One of the big debates for publishers recently has been about Facebook, which is dominating a larger and larger share of online traffic and also trying to keep users within its ecosystem as much as possible instead of always sending them through to publishers’ websites. That’s created plenty of discussion about how publishers should use the site, and plenty of criticism of their practices as well. Bleacher Report co-founder and CEO Dave Finocchio offered some of both during a Q+A at the 2017 GeekWire SportsTech Summit in Seattle this week. Here’s Finocchio’s whole Q+A with GeekWire co-founder Todd Bishop:
And some of Finocchio’s comments, transcribed by GeekWire’s Nat Levy:
He noted that Facebook pushed publishers to use its platform as a way to spread content far and wide, but over the years it became harder to get stories linked back to a website promoted.
“I think the days of being able to drive massive referral traffic back to your website are coming to an end,” Finocchio said. “They’re coming to end because Facebook decided it’s best for them for you to stay on Facebook as much as possible.”
…But still, Facebook and Google are monsters in the advertising business, capturing 85 percent of share of online advertising growth and rising. Publishers who don’t play ball with these companies are going to have a hard time growing their audience, Finocchio said.
“If I have a lake, they have an ocean,” Finocchio said of Facebook and its nearly 2 billion monthly active users. “If I’m not playing in the ocean then I’m not attracting more customers myself, and so they are still the most effective way for us to reach audience consistently.”
…“I would just encourage them to think more long-term about what they’re actually doing to the publishing industry in an honest way and not just always think about their own internal (Key Performance Indicators).”
Finocchio makes some valid points in there, and some that will certainly be echoed by the wider publishing industry. Facebook’s shift to wanting more and more content to live on its platform entirely rather than sending people through to others’ sites definitely poses challenges for publishers’ current ways of doing business. And publishers can’t easily boycott Facebook entirely over their concerns; if they do, they risk losing out on a massive potential audience. Urging Facebook to think about the long term as well as their short-term goals isn’t a terrible idea, either.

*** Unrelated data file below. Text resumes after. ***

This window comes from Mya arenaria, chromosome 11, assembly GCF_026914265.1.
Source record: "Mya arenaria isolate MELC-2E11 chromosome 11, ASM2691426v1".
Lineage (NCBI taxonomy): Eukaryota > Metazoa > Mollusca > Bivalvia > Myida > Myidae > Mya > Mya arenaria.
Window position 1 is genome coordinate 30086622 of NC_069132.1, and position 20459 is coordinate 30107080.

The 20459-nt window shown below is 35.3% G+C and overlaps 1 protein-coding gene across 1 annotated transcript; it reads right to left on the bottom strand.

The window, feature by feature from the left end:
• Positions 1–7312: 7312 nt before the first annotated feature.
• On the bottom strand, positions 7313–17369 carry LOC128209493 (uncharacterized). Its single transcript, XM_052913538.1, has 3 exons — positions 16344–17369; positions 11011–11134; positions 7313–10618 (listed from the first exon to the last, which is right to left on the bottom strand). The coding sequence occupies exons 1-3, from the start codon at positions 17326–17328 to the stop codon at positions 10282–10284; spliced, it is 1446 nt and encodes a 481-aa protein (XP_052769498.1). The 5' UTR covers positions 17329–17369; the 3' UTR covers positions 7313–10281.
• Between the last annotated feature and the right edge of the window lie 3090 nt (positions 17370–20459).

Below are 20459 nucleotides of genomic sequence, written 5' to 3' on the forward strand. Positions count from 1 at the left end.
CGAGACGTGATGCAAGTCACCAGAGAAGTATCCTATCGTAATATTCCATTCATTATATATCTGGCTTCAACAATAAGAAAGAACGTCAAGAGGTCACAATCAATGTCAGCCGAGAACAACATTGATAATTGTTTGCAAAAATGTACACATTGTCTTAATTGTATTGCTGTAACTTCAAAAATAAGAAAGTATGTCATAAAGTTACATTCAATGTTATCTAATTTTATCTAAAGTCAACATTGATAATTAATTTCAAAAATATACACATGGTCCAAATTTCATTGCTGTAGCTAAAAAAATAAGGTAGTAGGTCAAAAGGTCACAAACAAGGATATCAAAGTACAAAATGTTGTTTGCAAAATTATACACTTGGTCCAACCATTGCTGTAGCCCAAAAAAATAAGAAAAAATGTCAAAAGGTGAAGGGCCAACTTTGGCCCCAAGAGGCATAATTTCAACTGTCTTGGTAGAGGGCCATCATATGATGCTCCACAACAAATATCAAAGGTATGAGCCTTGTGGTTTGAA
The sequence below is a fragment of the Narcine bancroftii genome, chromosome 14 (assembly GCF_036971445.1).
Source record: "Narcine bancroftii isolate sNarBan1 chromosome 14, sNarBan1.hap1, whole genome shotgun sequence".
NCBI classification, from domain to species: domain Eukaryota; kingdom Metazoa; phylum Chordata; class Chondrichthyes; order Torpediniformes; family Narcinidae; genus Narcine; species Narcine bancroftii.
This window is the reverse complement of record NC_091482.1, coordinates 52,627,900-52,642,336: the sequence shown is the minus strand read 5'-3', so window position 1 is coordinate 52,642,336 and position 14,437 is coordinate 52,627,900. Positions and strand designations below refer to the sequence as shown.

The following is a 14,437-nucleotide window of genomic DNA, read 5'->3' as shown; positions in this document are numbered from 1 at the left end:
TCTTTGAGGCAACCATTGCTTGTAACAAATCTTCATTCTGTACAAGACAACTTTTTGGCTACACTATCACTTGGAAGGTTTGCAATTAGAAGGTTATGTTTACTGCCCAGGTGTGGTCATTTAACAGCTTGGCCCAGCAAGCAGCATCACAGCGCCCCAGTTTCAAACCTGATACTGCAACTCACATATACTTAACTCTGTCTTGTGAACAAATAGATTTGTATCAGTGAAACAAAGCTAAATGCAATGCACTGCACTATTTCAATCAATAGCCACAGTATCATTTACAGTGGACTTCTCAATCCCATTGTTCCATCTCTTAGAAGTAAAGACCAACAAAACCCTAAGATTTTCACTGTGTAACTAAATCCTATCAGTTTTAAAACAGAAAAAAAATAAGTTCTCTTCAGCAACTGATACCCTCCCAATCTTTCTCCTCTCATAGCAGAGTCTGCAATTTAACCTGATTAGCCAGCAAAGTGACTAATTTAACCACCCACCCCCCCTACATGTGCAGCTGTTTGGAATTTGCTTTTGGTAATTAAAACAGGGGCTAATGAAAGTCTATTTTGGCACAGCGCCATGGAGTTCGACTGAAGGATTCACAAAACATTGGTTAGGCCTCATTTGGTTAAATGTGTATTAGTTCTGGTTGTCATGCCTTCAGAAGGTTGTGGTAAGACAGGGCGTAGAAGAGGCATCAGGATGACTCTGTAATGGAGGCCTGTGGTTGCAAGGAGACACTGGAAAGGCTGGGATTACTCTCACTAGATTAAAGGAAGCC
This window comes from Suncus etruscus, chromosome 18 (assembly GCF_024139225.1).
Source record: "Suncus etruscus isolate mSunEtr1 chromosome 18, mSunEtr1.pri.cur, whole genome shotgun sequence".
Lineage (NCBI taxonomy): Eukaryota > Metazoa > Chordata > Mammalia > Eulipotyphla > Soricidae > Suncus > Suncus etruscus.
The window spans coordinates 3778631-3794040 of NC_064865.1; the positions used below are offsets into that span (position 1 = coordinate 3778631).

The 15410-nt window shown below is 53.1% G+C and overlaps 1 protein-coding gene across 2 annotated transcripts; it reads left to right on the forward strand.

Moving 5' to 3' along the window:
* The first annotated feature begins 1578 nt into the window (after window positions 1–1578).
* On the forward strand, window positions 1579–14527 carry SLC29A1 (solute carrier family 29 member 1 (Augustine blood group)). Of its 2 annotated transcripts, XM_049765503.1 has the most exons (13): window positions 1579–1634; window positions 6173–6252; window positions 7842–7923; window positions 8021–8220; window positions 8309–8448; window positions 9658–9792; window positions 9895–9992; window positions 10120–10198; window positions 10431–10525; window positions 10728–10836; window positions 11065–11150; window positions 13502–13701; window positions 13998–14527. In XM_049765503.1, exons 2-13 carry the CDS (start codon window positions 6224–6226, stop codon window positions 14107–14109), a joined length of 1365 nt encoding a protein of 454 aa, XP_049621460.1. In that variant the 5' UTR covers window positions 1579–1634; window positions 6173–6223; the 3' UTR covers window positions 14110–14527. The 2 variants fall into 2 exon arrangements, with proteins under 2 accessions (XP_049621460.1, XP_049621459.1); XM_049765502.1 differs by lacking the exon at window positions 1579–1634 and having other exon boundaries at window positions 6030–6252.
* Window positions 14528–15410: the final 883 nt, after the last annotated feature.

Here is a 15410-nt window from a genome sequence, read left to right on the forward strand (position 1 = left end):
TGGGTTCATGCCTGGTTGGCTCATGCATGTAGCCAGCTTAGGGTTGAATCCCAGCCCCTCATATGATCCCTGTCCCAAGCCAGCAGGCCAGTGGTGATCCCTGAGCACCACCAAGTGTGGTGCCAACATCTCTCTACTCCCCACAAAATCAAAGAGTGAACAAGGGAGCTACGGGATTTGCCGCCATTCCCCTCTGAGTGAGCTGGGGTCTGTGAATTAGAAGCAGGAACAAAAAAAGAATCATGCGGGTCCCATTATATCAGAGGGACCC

However, while many publishers may share Finocchio’s sentiments, Bleacher Report’s own past issues (especially when it comes to accusations of fully lifting content in a way harmful to other publishers and producing little of value itself, criticisms that were often lobbed at the site before its 2012 acquisition by Turner) may make some more skeptical of him being a voice to follow here. That partnership has generally worked, and the site’s standards have improved (although there’s still been criticism of B/R, especially around layoffs, quote-stealing and kowtowing to Mark Cuban), but there are still many who have just as much of an issue with B/R as with Facebook. So just because Finocchio has some good points, it doesn’t mean everyone’s going to join him. (And it should be noted that he’s far from the only media executive to express sentiments along these lines.)
Overall, is Finocchio right that Facebook’s current practices probably aren’t ideal for publishers? Sure. And there are things they could do to make that relationship smoother, notably being more skeptical of fake news, being more apt to credit original pieces, and being more willing to send people off of their site. But they are doing some things, including paying some publishers to create both exclusive and initially-exclusive video content, as well as offering certain publishers access to Facebook’s own ad-targeting tools. And maybe they can be convinced to do more.
But, as Finocchio says, it’s very difficult to negotiate with Facebook, as every publisher needs to be on there. And it’s not clear that an appeal to think long-term and boost publishers over themselves will really benefit Facebook. That’s especially true in the short term, and that’s the period that many investors often care about. We’ll see if anything comes of this, particularly as Finocchio doesn’t seem to really offer a prescription for change here, other than “Facebook should be nicer to publishers and less concerned about their own bottom line.” Still, at the least, it’s very interesting to hear the head of Bleacher Report be critical of Facebook, an outlet that’s been crucial to their success to date.